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Former George Washington High football standout Shawn Clark was recently named the interim head coach at Appalachian State.

Pardon me while my mind runneth over …

n Charlestonians watching the Dec. 21 New Orleans Bowl between Appalachian State and UAB will see a familiar face on the Mountaineer sideline as the team’s head coach.

George Washington High graduate Shawn Clark is serving as ASU’s interim head coach after Eli Drinkwitz left to take the top job at Missouri. Clark is a former two-time All-American, a three-time All-Southern Conference pick and a four-year starter at Appalachian State, graduating in 1998.

Since leaving the Mountaineers as a player, Clark had stints at Louisville as a graduate assistant and at Eastern Kentucky, Purdue and Kent State coaching the offensive line before returning to Boone, North Carolina, in 2016. As a Mountaineer assistant, he has coached the offensive line and served as co-offensive coordinator before getting promoted to assistant head coach.

And there’s a chance Clark could be the Mountaineers’ head coach beyond the New Orleans Bowl. He has been discussed as a contender for the permanent job and has received some support from his players.

If that happens, it could add a little juice to the upcoming home-and-home between Appalachian State and Marshall in 2021-22. And to be a Football Bowl Subdivision head coach in a place as beautiful as Boone would be a pretty sweet gig.

n Speaking of college football coaching, ESPN released its top 150 coaches for 150 years of college football. Looking for some Mountain State connections? There are plenty.

Two former WVU coaches are on the list – Bobby Bowden at No. 8 and Don Nehlen at No. 79. There also are several West Virginia natives on the list who found success abroad.

That starts all the way at No. 2 with Fairmont native Nick Saban, who returned Alabama to the juggernaut ways it enjoyed with No. 1 on ESPN’s list, Paul “Bear” Bryant. Fairview native and former WVU player Fielding Yost, who had his greatest success coaching Michigan, was at No. 18. Follansbee-born Lou Holtz, whose 1988 Notre Dame team won a national title after beating WVU in the Fiesta Bowl, was at No. 23.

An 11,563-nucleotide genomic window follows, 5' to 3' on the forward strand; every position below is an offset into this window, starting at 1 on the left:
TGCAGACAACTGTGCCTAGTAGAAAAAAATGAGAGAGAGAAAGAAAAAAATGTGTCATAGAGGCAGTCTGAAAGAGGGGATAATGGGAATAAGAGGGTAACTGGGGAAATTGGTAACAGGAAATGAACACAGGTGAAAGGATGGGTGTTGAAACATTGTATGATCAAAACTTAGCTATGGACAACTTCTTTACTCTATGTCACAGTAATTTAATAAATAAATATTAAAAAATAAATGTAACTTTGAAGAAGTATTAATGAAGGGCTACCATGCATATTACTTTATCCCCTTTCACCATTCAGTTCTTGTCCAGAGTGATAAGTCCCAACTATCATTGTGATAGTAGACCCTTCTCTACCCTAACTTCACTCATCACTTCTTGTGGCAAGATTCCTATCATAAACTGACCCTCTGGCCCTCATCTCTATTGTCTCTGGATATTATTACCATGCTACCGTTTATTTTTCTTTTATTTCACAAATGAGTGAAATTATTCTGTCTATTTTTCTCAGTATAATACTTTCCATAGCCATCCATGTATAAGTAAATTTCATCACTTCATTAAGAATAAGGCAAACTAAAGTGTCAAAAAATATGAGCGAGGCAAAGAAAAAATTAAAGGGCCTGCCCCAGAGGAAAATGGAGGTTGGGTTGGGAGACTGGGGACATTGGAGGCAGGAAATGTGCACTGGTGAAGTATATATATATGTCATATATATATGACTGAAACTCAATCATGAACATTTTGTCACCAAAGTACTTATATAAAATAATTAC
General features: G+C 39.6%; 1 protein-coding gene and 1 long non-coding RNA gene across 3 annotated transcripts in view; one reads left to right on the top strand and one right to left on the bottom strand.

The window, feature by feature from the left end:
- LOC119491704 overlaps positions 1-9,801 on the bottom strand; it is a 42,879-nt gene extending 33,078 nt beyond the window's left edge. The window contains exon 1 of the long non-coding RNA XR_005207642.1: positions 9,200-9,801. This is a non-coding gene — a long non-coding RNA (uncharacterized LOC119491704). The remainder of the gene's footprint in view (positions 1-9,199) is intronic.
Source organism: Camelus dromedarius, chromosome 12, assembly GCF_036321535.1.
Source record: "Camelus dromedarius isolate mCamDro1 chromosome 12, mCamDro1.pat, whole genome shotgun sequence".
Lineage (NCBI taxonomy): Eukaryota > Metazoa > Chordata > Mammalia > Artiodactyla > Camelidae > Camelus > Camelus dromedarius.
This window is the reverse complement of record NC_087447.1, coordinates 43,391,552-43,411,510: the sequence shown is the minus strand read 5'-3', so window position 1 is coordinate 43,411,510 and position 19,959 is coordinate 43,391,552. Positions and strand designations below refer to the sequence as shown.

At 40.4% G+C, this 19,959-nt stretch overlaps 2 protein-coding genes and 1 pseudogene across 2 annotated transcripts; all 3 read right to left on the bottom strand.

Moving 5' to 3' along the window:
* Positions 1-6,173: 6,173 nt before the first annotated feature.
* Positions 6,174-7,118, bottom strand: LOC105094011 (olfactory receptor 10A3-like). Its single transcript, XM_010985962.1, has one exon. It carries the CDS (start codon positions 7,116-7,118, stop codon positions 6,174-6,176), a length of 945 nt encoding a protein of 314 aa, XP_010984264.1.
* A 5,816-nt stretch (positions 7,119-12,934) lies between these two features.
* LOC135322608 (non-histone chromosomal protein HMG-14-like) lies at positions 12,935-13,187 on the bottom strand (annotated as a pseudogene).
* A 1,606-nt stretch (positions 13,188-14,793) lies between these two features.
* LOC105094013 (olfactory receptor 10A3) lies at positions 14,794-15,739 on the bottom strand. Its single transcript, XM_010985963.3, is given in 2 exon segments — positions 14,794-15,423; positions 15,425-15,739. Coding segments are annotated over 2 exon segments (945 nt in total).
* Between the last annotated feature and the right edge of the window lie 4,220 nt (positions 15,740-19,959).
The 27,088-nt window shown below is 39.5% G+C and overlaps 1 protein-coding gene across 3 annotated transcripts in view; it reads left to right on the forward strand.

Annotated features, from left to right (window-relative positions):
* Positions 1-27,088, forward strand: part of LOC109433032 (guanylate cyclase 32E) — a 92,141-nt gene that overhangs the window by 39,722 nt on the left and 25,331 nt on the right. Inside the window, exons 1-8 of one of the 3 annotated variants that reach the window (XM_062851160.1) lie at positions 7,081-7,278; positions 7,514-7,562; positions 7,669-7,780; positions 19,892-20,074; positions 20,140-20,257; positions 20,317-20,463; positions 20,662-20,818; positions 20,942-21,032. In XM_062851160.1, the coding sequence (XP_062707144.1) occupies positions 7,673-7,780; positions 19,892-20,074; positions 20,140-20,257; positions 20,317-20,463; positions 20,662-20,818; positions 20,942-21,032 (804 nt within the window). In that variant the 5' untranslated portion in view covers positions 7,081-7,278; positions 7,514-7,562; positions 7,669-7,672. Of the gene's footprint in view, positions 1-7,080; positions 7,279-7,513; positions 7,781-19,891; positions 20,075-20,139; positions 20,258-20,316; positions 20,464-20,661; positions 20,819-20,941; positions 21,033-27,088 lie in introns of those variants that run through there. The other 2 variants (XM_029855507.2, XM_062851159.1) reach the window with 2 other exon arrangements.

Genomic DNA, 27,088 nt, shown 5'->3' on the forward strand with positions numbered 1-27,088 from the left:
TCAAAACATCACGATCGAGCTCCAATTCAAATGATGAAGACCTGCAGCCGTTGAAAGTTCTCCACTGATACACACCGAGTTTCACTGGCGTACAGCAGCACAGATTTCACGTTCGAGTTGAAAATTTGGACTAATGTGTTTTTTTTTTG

Buckhannon-born Arnett “Ace” Mumford won six black college national championships across four decades and won 179 games as Southern’s coach. He made the list at No. 34. Point Pleasant native Ben Schwartzwalder played at WVU, then coached at Sistersville and Parkersburg high schools before earning fame at Syracuse.

He was at No. 41.

Clarksburg’s Jimbo Fisher, who replaced Bowden at FSU, won a national title and then moved to Texas A&M, was at No. 110.

So of the top 150 coaches in college football history, eight have West Virginia connections? That’s not too bad for a little state like ours.

n And moving from football to futbol, you have to stand up and give a hand to the University of Charleston men’s soccer team. The Golden Eagles are preparing for their fifth national semifinal in the last six seasons.

Think about that for a second. UC has been among the final four teams in the Division II national title race all but once in the last six years. That includes a 2017 national title and runner-up finishes in two other seasons.

It’s pretty difficult for a Division II program in any sport to build itself into a national program, but UC has done it in men’s soccer. And now the Golden Eagles will see if they can add a little more hardware to the trophy case this weekend.

Contact Derek Redd at 304-348-1712 or derek.redd@wvgazettemail.com. Follow him on Twitter @derekredd.